Successful adenoviral (Ad) vector-mediated strategies for breast cancer gene therapy and virotherapy have heretofore been hindered by low transduction efficiency. This has recently been understood to result from a relative paucity of expression of the primary adenovirus receptor, coxsackie-adenovirus-receptor (CAR), on primary tumor cells. To further investigate this issue, we evaluated the expression of CAR on breast cancer cell lines as well as primary breast cancer cells. With the exception of one patient sample, CAR expression was notably higher in the tumor cells from patients compared to CAR expression in the tumor cell lines. Furthermore, we explored CAR-independent targeting strategies to breast cancer tissue by exploring a panel of infectivity-enhanced Ad vectors, which contain CAR-independent targeting motifs for their utility in breast cancer gene therapy and virotherapy. These targeting motifs included Ad 3 knob (Ad5/3), canine Ad serotype 2 knob (Ad5CAV-2), RGD (Ad5.RGD), polylysine (Ad5.pK7), or both RGD and polylysine (Ad5.RGD.pK7), and were tested using the breast cancer tissue slice model, which is the most stringent substrate system available. Of all the tested tropism modified Ad vectors, Ad5/3 exhibited the highest transductional efficiency in breast cancer. These preclinical results suggest that Ad5/3 is the most useful modification to achieve higher clinical efficacy of breast cancer gene therapy and virotherapy.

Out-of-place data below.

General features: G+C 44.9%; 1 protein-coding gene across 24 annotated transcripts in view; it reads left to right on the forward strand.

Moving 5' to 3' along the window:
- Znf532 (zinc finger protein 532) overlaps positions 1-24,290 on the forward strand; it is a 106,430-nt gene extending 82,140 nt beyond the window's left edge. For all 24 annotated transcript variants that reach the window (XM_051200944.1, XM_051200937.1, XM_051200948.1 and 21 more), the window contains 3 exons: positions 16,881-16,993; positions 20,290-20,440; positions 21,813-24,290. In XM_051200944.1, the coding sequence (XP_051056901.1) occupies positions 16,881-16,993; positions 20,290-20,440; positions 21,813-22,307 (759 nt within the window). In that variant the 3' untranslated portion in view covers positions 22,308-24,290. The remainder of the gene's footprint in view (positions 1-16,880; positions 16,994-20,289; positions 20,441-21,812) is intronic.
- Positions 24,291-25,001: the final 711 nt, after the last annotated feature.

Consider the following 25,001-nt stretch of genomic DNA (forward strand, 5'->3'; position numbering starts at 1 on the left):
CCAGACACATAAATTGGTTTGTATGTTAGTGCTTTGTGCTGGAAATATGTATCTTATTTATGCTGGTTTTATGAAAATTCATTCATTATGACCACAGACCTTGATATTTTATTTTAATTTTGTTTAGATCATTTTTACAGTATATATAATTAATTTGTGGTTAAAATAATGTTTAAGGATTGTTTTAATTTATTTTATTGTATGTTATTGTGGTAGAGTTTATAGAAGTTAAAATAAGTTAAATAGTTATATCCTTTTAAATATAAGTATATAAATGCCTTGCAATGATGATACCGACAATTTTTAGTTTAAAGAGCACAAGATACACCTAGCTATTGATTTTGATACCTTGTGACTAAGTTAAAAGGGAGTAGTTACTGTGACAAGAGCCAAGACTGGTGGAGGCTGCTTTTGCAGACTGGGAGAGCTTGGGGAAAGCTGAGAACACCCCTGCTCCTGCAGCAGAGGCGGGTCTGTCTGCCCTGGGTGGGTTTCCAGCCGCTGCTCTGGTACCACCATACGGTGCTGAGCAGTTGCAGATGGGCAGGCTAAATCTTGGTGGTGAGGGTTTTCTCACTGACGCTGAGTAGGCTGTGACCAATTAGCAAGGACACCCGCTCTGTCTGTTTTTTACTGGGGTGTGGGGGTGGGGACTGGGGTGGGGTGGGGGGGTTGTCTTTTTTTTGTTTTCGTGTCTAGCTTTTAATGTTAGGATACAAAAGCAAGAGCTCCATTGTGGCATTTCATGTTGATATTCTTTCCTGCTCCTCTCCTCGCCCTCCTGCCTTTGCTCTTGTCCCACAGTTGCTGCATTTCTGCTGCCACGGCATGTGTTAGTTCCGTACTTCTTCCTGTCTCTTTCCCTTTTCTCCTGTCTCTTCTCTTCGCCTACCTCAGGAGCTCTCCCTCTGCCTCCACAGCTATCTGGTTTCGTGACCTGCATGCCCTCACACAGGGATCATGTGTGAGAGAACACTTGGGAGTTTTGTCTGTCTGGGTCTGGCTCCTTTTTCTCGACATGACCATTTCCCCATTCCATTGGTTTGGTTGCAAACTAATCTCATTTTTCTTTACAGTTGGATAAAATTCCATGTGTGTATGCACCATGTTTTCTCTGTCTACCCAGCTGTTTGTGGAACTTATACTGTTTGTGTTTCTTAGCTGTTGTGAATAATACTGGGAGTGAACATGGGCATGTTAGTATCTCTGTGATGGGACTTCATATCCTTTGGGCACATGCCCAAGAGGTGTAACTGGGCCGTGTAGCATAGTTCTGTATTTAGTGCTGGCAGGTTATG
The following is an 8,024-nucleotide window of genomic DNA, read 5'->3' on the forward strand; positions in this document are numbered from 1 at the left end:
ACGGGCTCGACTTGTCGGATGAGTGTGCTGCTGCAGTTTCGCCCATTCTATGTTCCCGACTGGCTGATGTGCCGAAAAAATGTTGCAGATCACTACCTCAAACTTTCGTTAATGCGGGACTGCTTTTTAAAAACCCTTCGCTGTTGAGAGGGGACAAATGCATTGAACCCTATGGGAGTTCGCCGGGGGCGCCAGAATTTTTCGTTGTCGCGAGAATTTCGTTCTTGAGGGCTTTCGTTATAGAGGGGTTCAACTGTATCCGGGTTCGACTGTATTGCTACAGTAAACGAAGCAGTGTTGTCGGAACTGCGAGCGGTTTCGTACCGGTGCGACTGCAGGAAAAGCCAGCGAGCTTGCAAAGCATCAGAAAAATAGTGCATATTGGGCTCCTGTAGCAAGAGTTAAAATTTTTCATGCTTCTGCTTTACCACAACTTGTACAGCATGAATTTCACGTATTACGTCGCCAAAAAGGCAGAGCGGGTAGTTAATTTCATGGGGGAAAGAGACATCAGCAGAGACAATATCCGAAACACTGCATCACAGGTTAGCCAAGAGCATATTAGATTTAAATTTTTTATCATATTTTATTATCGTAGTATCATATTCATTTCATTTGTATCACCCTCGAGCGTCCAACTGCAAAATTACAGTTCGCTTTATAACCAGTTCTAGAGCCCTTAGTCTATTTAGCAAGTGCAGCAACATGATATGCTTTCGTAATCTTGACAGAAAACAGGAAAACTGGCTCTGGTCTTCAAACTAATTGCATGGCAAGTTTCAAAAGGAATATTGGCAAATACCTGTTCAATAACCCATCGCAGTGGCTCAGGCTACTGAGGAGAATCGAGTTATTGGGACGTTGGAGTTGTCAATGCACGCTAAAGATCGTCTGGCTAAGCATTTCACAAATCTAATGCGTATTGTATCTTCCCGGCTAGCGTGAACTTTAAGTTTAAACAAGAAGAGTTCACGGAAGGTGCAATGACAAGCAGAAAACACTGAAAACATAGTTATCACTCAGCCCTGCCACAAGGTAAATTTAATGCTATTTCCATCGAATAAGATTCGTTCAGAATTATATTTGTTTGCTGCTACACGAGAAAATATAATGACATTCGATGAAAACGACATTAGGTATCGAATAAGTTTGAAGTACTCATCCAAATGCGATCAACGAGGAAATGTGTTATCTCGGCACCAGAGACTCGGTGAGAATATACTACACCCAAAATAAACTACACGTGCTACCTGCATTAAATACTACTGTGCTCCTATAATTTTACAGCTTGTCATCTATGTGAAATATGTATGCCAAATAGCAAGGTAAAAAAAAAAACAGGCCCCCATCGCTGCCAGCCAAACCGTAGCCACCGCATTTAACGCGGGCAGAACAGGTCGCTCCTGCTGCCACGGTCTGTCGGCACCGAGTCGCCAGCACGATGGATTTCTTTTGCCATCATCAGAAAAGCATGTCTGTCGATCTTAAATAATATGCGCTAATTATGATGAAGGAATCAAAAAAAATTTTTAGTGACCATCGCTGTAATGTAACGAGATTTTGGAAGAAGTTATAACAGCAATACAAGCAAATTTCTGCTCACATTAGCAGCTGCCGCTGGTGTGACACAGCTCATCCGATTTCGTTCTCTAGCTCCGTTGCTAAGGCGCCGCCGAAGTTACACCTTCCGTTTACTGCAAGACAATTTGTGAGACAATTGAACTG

Bibliographical noteFunding Information:
This work was supported by Grant of the Deutsche Forschungsgemeinschaft Sto 647/1-1 (to M. A. Stoff-Khalili), NIH Grant 5T32AI0749311 (to Q.L. Mathews), NIH RO1CA93796 (to G.P. Siegal), NIH grant R01-DK063615 (to M. Yamamoto), NIH Grant RO1CA083821, Breast CA Spore 5P50CA89019-04, DOD Idea Development Award W81XWH-05-1-0035 (to D.T. Curiel).
- Breast cancer
- Fiber modification
- Gene therapy
- Transductional targeting